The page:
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healingways Natural Facial

Essentials Few Skincare Product Labels Tell the Whole Story

by Linda Sechrist

uncertified organic products exist and it’s wise to read labels,” explains Elina Fedotova, founder of the nonprofit As- sociation of Holistic Skin Care Practi- tioners. She counsels that we Google any unfamiliar ingredient to learn if it’s toxic or safe. Fedotova, a cosmetic chemist and


t age 25, Paula Begoun, author of The Original

The skin, your

Beauty Bible and other bestselling books on skincare, makeup and hair care, read her first label on a skincare prod- uct she was using. Al- though she’d tried many different products to con- trol her acne and eczema since age 11, she hadn’t thought about the con- tents, which was partially why she was distraught to discover that acetone (nail polish remover) was the fourth ingredient listed. That moment became the inspira- tion for Begoun’s lifetime devotion to skincare research and education and customer advocacy. Today, as founder of the Seattle-based Paula’s Choice Skincare, she continues to help women understand when product claims are misleading or factual.

Buyer Be Aware One of Begoun’s core conclusions is that the terms organic and all natural are largely responsible for fueling the mis- conception that all synthetic ingredients in cosmetics are automatically bad and that all organic or natural ingredients are

36 Lehigh Valley

protective organ, is meant to be

“worn” for life. It is not a luxury, but a necessity to take the best possible care of it.

~Charlene Handel

automatically good. She further notes that many products labeled organic and natural include syn- thetic chemicals, mean- ing that the term organic doesn’t apply to the entire formula. Fragrances are common synthetic ingre- dients, as is the trietha- nolamine that’s often used to adjust the pH or as an emulsifying agent to convert acid to a salt, or stearate, as the base for a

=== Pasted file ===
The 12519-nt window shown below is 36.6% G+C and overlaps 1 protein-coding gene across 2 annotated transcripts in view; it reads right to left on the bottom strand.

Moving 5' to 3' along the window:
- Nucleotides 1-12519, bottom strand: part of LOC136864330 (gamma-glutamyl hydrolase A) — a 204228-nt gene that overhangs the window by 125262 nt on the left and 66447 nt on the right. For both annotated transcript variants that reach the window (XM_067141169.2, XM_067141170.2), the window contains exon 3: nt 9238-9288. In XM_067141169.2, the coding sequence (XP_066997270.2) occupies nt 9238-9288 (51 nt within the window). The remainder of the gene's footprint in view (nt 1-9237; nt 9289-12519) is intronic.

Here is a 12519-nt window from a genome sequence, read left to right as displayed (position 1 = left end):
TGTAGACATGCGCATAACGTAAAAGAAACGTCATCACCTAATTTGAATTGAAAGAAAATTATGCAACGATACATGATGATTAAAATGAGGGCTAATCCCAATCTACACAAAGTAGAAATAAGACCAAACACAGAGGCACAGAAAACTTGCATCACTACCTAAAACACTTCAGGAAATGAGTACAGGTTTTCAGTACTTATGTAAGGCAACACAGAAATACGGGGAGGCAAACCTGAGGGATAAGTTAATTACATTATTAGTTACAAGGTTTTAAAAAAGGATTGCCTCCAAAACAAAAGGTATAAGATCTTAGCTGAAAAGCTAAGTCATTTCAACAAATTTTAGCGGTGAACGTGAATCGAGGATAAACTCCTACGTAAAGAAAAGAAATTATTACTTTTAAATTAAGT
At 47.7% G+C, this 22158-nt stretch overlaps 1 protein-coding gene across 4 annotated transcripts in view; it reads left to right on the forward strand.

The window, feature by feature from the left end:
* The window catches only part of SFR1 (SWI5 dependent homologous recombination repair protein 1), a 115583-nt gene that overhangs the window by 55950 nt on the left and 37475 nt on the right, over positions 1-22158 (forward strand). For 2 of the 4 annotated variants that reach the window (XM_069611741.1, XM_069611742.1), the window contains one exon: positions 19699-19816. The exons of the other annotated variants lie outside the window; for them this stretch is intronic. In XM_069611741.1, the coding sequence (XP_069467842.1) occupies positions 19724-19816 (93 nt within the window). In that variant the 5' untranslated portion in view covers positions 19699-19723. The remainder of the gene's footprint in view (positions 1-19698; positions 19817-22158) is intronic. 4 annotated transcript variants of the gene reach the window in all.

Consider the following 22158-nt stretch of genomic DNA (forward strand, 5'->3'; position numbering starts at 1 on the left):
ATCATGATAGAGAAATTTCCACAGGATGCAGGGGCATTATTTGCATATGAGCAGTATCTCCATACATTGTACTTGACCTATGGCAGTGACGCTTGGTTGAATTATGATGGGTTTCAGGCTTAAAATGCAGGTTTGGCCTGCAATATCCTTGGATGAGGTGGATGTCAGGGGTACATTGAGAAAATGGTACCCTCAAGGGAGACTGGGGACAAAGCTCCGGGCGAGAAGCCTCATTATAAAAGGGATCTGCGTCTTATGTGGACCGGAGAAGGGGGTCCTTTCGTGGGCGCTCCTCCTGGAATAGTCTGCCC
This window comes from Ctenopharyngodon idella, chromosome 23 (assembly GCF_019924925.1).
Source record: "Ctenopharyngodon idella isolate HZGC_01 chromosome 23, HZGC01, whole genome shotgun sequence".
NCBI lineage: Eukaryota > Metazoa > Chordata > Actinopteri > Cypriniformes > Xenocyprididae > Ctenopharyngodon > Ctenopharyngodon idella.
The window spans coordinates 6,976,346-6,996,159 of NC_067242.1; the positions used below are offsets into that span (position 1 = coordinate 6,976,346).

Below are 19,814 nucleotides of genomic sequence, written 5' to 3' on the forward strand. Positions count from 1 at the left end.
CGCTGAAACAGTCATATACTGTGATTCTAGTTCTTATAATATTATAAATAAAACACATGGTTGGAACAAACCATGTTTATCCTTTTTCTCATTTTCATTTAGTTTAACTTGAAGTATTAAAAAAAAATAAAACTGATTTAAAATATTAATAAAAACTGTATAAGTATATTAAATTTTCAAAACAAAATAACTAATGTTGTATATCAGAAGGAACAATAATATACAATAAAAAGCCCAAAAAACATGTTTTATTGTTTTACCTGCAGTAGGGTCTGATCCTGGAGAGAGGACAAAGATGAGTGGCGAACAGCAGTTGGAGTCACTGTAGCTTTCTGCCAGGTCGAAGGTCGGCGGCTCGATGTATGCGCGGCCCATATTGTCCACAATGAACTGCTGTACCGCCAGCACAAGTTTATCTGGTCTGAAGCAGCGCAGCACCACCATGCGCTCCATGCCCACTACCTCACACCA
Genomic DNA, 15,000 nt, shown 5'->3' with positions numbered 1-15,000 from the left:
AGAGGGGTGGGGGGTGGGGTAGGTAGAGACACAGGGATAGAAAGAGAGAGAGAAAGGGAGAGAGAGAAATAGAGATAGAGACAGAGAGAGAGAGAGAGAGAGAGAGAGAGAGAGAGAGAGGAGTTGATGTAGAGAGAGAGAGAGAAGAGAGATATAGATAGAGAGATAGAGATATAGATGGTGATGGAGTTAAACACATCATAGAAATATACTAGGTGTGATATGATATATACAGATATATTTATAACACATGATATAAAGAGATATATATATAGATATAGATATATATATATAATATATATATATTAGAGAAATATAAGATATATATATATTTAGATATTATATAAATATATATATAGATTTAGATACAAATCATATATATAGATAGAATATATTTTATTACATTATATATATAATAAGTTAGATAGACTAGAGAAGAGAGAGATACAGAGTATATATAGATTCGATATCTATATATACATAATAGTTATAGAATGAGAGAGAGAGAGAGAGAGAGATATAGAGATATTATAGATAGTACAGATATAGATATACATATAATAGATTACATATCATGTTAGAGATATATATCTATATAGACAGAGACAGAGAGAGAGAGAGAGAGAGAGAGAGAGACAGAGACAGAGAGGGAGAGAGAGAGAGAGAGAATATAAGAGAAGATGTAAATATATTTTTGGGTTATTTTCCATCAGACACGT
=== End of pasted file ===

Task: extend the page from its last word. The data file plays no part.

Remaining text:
cleanser. To help consumers avoid overpay- ing for skincare products which may not be as natural or organic as touted, Begoun encourages skepticism regard- ing marketing messages. She suggests that an important key is to choose the best formulation for an individual’s skin type and specific skin concerns. “There are no U.S. Food and Drug

Agency-approved standards for the organic labeling of skincare products sold in salons and spas or over-the- counter. The cosmetics industry hasn’t agreed on one set of standards either. U.S. Department of Agriculture certifi- cation is cost-prohibitive for most small cosmetic companies that use clean, certified organic ingredients, so some

aesthetician who makes her profes- sional skincare line, Elina Organics, by hand in a laboratory, compares the difference between salon and commer- cial products to fine dining versus fast food. “Salon products are made in far smaller quantities than mass-produced brands and offer higher concentra- tions of ingredients. They are generally shipped directly to the salon and have a higher turnover rate. Because they don’t have to be stored for indeter- minate periods or endure warehouse temperatures, they are fresher and more potent,” she says.

Although a facial can easily be performed at home with salon or com- mercial products, Fedotova, who owns spas in Chicago and Kalamazoo, Michi- gan, recommends having a professional facial every four to five weeks. Char- lene Handel, a certified holistic estheti- cian, holistic skin care educator and owner of Skin Fitness Etc., in Carlsbad, California, agrees.

Sequenced Steps Handel chooses treatments that pen- etrate and nourish the layer of skin be- low the epidermis, the outermost layer, consisting of mostly dead cells, with 100 percent holistic (edible) products and freshly brewed organic tea com- presses. “Without a gentle exfoliation, the first step in any effective facial, not even skincare formulas with penetra- tion enhancers, can nourish the lower layer of live cells. One key nourishment among others is vitamin C, an antioxi- dant which brightens, protects against sun damage and promotes collagen production,” advises Handel. She explains that skin cells pro- duced in the deepest layer gradually push their way to the epidermis every 30 days and die. Dead cells can pile up unevenly and give the skin’s surface a dry, rough, dull appearance. As we

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